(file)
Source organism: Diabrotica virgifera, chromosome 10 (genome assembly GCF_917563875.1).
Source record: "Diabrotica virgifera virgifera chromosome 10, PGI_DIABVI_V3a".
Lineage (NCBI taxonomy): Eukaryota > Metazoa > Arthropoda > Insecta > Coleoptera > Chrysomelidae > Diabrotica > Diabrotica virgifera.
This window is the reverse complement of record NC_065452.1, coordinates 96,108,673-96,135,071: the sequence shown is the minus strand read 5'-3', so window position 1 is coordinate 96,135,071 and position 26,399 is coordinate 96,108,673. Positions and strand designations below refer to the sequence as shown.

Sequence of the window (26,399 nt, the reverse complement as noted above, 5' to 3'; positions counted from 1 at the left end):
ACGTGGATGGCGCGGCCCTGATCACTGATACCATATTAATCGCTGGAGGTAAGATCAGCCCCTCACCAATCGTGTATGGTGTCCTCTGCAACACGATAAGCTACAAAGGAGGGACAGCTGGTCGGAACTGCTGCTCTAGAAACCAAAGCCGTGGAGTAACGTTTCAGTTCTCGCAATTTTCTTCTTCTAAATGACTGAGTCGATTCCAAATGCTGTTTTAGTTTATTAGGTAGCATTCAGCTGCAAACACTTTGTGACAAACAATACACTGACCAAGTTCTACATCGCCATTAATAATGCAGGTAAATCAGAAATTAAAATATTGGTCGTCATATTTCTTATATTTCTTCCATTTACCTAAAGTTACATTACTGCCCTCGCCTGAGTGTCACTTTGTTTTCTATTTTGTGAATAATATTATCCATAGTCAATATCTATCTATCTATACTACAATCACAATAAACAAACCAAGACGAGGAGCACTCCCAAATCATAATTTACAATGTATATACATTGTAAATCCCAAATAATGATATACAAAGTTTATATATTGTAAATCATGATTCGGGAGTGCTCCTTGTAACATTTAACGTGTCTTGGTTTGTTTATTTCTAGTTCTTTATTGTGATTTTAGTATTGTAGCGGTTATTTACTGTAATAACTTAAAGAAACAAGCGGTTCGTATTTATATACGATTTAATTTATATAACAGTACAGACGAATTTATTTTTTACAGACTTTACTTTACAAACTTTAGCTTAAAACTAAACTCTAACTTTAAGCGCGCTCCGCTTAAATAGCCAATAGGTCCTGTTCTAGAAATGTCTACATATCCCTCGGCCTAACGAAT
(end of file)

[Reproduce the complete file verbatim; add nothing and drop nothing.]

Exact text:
Source organism: Diabrotica virgifera, chromosome 10 (genome assembly GCF_917563875.1).
Source record: "Diabrotica virgifera virgifera chromosome 10, PGI_DIABVI_V3a".
Lineage (NCBI taxonomy): Eukaryota > Metazoa > Arthropoda > Insecta > Coleoptera > Chrysomelidae > Diabrotica > Diabrotica virgifera.
This window is the reverse complement of record NC_065452.1, coordinates 96,108,673-96,135,071: the sequence shown is the minus strand read 5'-3', so window position 1 is coordinate 96,135,071 and position 26,399 is coordinate 96,108,673. Positions and strand designations below refer to the sequence as shown.

Sequence of the window (26,399 nt, the reverse complement as noted above, 5' to 3'; positions counted from 1 at the left end):
ACGTGGATGGCGCGGCCCTGATCACTGATACCATATTAATCGCTGGAGGTAAGATCAGCCCCTCACCAATCGTGTATGGTGTCCTCTGCAACACGATAAGCTACAAAGGAGGGACAGCTGGTCGGAACTGCTGCTCTAGAAACCAAAGCCGTGGAGTAACGTTTCAGTTCTCGCAATTTTCTTCTTCTAAATGACTGAGTCGATTCCAAATGCTGTTTTAGTTTATTAGGTAGCATTCAGCTGCAAACACTTTGTGACAAACAATACACTGACCAAGTTCTACATCGCCATTAATAATGCAGGTAAATCAGAAATTAAAATATTGGTCGTCATATTTCTTATATTTCTTCCATTTACCTAAAGTTACATTACTGCCCTCGCCTGAGTGTCACTTTGTTTTCTATTTTGTGAATAATATTATCCATAGTCAATATCTATCTATCTATACTACAATCACAATAAACAAACCAAGACGAGGAGCACTCCCAAATCATAATTTACAATGTATATACATTGTAAATCCCAAATAATGATATACAAAGTTTATATATTGTAAATCATGATTCGGGAGTGCTCCTTGTAACATTTAACGTGTCTTGGTTTGTTTATTTCTAGTTCTTTATTGTGATTTTAGTATTGTAGCGGTTATTTACTGTAATAACTTAAAGAAACAAGCGGTTCGTATTTATATACGATTTAATTTATATAACAGTACAGACGAATTTATTTTTTACAGACTTTACTTTACAAACTTTAGCTTAAAACTAAACTCTAACTTTAAGCGCGCTCCGCTTAAATAGCCAATAGGTCCTGTTCTAGAAATGTCTACATATCCCTCGGCCTAACGAAT